March 16, 2011
The conference‘Gilgit Baltistan: A Critical but Unknown Pivot of South Asia under Threat’ organized by the UNPO and the Balawaristan National Front( BNF) drew academics, scientists, and commentators from a range of fields to discuss and posit solutions to dramatic changes underway in one of the most politically contested areas of the world.
Brussels, 9 May 2011 - In the first in-depth assessment of climate change and development on one of the world’s most sensitive ecosystems, International experts gathered in Brussels to highlight the emerging but overlooked environmental threats facing Gilgit Baltistan. The conference, organized by the Unrepresented Nations and Peoples Organization (UNPO) and the Balawaristan National Front (BNF) and entitled ‘Gilgit Baltistan: A Critical but Unknown Pivot of South Asia under Threat’ drew academics, scientists, and commentators from a range of fields to discuss and posit solutions to dramatic changes underway in one of the most politically contested areas of the world.
Opening the conference, Ngawang Choephel, President of the UNPO, drew parallels with the environmental degradation facing Tibet, remarking that the “misguided polices of the Pakistan government” risked repeating the irreversible damage that were the result of similar policies pursued by Beijing on the Tibetan Plateau. Participants were briefed on the current situation of Gilgit Baltistan by Abdul Hamid Khan, chairman of the Balawaristan National Front and a longstanding advocate for the environmental rights of Gilgit Baltistan before introductions by Mumtaz Khan, vice chairman of the International Kashmir Alliance.
Michael J. Penders, chairman of Environment Security International, spoke of the conference’s timeliness and the pressing need to hold Pakistan and China accountable for environmental “devastation [which] has taken place outside the rule of law”. The challenges of finding sustainable solutions was discussed by Dirk Terwel, Institute of Environmental Security, drawing upon his insights from Afghanistan’s Wakhan Corridor where population growth was upsetting a delicate environment but open borders, irrigation, and tourism could present sustainable solutions.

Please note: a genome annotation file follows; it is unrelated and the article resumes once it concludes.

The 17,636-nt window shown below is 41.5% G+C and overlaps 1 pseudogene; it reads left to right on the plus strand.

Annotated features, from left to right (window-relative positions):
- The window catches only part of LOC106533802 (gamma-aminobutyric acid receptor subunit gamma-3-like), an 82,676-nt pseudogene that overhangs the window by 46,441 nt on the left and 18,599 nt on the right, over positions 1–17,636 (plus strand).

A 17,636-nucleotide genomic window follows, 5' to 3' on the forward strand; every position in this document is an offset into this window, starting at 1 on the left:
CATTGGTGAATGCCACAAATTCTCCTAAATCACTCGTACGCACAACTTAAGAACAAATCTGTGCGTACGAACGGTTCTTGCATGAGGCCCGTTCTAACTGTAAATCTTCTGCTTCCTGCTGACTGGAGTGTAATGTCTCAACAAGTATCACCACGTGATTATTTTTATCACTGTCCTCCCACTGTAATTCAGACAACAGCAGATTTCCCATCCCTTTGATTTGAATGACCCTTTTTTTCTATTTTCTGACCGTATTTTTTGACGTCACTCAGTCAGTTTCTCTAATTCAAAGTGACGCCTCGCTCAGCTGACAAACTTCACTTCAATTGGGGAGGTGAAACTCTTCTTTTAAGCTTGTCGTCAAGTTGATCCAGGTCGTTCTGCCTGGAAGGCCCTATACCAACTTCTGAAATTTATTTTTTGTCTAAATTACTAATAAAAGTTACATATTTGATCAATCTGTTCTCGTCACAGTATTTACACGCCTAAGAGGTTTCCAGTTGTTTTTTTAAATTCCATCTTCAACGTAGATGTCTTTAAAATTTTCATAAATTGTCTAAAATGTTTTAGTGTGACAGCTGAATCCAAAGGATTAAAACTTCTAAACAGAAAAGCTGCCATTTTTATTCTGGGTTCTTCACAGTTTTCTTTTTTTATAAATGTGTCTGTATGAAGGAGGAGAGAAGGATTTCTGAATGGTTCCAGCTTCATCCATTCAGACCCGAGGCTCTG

Hermann Kreutzmann of Freie Universitat Berlin wryly noted the “nice wording” of recent constitutional reforms targeting Gilgit Baltistan but that these did nothing to address the disenfranchisement of an incredibly diverse ethnic, religious, and cultural society. David Petley, International Landslide Centre of Durham University, spoke of the “chronic need” for new and more detailed research into the region’s earthquake faultlines if a future, and not too distant, tragedy was to be avoided. As climate change took root, Gilgit Baltistan would see increased droughts, flooding, and landslides, making adaption measures and local capacity building imperative. Current disaster management responses had been variable and the Hunza Dam still depended on a worryingly inadequate spillway.
Lakhu Luhana, Bureau Veritas, turned attentions to the cultural impacts of current dam-building projects that would submerge internationally important historical sites. The risks to local climate and ecology from the warmer waters associated with mega-dams such as those proposed also had to be major concerns, he believed. Concluding the presentations, Senge Hasnan Sering, Institute for Gilgit Baltistan Studies, noted that development which did not benefit the local people of Gilgit Baltistan had to be stopped and expressed the hope that discussions started in Brussels could be continued and developed in Washington DC and other international policy centers.
14:00 Opening Remarks- Ngawang Choephel, President of UNPO
Briefing of the Situation on Gilgit Baltistan: geographical, legal and political situation of Balawaristan- Abdul Hamid Khan, Chairman Balawaristan National Front
14:40 Panel I: Gilgit Baltistan: Development, Environment and Geo-Strategic Importance
The Impact of Development in Gilgit Baltistan and the Role of China and Pakistan. Exploring Cooperative Mechanisms towards Sustainability and Environmental Security for the people of Gilgit Baltistan’- Michael J. Penders, Environmental Security International
Environmental Degradation in the Afghan, Pakistan and China Border Areas- Dirk Terwel, Institute of Environmental Security
From the Silk Road to the Karakorum Highway: Military, Economic and Political Importance of Gilgit Baltistan- Prof. Dr. Hermann Kreutzmann, Chair of Human Geography at Freie Universität Berlin
16:30 Panel II: Environmental Degradation: the Threat to Humans
Climate Change in Gilgit Baltistan: Impacts on Humans and Hazards- David Petley, International Landslide Centre, Durham University
The Human Effects of Environmental Pollution- Lakhu Luhana, Bureau Veritas & World Sindhi Congress
17:30 Closing remarks
Syed Iqbal Hasnain, 'China Building Road to Disaster in Gilgit-Baltistan'- Global India Newswire
Selig S.Harrison, 'China's Discreet Hold on Pakistan's Northern Borderlands - The New York Times
China's presence in Gilgit-Baltistan: NYT- The Hindu
Shabbir Mir, Gilgit-Baltistan Ban on mining lifted- The Express Tribune
Imtiaz Hussain,Resource Exploitation in Gilgit-Baltistan - Institute for Gilgit Baltistan Studies
Senge H. Sering, 'China Builds Dams on Indus', Journal of Defense Studies
Anwesha Ray Chaudhuri, 'India and the Pakistan-China Nexus in Gilgit Baltistan', Institute for Defense Studies and Analyses
N.D. Petley, N.J. Rosser & D. Karim, S. Wali, N Ali, N. Nasab & K. Shaban, 'Non-Seismic Landslide Hazards along the Himalayan Arc', International Landslide Center & Focus Humanitarian Assistence